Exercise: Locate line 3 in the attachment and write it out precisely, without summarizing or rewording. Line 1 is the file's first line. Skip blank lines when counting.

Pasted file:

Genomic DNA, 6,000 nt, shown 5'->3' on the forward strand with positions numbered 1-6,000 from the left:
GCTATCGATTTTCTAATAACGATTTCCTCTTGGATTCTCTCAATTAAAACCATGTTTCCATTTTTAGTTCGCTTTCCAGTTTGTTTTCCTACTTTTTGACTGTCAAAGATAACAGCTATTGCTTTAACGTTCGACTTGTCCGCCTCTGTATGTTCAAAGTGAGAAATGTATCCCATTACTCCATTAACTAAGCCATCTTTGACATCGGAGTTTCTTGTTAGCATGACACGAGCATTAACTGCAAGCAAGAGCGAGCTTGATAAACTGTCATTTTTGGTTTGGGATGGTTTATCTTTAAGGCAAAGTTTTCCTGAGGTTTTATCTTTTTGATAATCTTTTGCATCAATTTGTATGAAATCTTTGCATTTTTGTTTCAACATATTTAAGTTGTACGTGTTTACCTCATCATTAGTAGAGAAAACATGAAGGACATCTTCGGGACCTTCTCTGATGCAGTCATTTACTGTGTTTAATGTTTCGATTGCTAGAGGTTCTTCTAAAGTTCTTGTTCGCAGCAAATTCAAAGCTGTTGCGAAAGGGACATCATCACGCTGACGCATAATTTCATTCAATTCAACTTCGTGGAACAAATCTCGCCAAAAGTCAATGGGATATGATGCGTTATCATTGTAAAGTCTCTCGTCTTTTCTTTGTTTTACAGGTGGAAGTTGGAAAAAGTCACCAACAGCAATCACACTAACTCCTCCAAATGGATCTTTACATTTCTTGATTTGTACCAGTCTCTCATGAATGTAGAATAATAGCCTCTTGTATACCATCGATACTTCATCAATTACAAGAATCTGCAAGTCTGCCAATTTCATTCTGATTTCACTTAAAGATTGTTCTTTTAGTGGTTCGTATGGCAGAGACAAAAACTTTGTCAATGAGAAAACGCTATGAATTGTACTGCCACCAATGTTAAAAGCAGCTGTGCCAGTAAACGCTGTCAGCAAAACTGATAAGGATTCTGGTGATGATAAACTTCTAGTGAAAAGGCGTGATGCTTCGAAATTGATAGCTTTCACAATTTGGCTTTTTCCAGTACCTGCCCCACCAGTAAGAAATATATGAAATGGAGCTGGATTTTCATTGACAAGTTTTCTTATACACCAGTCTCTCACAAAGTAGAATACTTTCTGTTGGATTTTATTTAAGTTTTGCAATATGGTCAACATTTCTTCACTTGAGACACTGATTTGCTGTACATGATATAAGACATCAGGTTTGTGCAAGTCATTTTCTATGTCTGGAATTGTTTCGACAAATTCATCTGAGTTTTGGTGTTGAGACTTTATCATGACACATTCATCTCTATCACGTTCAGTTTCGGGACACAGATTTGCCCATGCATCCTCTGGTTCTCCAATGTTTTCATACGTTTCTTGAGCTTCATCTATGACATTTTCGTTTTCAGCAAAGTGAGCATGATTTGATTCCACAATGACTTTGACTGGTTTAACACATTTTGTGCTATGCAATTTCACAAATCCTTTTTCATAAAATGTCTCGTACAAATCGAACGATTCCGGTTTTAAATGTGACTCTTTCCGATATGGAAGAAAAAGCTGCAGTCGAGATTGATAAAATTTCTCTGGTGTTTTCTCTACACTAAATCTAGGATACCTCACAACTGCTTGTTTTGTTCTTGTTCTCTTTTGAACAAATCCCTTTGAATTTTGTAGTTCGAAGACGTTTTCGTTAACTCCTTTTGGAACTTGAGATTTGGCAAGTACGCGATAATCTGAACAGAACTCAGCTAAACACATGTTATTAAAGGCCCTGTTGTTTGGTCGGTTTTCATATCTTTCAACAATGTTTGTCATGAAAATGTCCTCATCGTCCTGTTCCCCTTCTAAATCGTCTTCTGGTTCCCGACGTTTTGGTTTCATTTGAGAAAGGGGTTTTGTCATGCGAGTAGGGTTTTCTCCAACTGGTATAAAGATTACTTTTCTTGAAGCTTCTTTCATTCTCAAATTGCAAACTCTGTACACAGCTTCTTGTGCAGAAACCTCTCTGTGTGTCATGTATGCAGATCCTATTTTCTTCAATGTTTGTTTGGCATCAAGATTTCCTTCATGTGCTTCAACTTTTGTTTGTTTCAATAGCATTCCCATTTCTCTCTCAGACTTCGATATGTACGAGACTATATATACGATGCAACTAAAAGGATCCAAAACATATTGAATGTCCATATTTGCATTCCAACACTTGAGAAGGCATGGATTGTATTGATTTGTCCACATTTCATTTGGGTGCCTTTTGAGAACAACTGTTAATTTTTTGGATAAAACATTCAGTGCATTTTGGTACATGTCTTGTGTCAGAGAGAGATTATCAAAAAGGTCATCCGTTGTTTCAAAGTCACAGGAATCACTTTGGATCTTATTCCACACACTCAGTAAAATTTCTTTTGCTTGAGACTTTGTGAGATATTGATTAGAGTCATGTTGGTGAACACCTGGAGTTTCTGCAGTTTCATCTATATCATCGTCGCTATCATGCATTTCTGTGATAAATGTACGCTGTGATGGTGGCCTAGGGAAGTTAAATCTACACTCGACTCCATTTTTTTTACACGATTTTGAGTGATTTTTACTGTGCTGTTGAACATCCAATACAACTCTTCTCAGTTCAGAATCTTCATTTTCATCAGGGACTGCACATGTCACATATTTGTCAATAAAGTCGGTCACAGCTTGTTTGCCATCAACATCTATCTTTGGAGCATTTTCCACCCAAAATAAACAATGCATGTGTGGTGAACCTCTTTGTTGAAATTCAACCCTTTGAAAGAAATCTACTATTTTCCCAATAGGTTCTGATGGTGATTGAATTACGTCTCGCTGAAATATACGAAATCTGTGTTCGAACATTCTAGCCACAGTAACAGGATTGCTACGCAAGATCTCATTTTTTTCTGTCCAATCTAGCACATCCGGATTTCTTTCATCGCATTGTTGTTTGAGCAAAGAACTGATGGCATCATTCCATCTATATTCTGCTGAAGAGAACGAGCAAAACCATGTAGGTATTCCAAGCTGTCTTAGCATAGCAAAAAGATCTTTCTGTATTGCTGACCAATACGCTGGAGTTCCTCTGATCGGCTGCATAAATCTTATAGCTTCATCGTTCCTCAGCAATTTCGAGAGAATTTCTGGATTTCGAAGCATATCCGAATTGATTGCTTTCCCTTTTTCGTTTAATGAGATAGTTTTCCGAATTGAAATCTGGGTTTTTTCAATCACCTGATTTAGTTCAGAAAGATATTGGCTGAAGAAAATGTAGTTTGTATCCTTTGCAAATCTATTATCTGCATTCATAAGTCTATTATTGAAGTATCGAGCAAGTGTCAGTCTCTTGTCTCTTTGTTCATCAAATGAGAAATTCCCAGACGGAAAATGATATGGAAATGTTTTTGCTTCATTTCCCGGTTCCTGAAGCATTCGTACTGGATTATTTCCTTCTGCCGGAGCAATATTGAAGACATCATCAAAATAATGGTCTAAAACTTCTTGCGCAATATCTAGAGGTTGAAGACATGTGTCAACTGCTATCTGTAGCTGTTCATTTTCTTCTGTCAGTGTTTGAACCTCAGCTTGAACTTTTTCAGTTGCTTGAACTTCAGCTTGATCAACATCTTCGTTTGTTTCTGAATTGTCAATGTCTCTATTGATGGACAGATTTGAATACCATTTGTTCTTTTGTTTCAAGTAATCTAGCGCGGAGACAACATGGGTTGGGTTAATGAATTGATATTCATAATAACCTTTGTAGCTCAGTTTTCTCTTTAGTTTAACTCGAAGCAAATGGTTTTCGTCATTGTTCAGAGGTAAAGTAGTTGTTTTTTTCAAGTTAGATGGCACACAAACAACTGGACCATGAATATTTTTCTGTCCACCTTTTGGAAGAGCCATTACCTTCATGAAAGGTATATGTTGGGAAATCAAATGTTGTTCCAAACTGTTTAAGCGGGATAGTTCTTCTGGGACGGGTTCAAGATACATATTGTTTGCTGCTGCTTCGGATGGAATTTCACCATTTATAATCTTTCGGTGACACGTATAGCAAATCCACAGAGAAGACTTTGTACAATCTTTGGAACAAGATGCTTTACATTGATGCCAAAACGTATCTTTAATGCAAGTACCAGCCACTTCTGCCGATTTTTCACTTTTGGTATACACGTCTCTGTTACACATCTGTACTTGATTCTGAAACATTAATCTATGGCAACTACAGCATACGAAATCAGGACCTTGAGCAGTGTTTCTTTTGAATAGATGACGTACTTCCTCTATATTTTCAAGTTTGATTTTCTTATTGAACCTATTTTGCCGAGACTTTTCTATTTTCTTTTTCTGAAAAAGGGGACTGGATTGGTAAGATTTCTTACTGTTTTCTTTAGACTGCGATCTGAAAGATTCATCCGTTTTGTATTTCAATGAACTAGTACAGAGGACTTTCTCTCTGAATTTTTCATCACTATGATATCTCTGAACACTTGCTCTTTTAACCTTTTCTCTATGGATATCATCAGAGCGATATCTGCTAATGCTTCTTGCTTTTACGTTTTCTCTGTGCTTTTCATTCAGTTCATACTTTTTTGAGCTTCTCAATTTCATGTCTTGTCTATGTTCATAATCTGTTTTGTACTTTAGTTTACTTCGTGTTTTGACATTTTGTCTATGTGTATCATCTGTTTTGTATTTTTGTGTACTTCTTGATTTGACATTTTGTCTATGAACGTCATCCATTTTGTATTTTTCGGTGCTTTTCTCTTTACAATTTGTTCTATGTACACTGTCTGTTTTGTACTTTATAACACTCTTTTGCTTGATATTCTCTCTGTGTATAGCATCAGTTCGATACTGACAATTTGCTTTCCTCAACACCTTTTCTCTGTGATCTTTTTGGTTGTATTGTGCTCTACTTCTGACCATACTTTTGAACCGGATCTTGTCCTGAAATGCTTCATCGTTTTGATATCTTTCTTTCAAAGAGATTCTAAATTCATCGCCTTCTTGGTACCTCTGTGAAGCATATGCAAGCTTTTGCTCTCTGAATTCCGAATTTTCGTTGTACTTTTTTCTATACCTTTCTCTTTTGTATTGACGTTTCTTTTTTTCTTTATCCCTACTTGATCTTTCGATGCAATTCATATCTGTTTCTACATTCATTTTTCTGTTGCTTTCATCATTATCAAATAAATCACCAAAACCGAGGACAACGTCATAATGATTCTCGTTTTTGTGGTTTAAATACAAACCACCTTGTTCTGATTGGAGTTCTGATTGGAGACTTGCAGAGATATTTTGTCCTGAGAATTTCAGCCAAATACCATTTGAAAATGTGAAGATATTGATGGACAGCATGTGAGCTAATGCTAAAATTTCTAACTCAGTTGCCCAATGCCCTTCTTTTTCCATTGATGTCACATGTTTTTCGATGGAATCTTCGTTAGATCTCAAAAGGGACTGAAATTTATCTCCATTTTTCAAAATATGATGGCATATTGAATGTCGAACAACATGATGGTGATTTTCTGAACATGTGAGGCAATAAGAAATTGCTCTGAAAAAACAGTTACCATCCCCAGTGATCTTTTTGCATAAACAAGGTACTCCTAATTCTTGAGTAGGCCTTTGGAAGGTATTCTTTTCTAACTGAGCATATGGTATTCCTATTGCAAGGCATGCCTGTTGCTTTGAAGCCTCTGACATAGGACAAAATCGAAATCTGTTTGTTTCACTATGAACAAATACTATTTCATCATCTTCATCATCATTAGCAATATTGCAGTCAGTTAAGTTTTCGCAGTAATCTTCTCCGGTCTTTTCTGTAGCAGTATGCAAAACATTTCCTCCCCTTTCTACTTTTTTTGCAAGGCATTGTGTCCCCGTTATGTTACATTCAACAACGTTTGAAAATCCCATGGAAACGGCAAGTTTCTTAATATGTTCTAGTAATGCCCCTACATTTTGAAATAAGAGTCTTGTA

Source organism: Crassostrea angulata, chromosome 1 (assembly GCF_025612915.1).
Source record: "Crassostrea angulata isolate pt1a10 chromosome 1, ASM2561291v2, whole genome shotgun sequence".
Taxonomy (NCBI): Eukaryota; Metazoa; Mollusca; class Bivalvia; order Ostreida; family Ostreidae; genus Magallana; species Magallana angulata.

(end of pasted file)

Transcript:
Source organism: Crassostrea angulata, chromosome 1 (assembly GCF_025612915.1).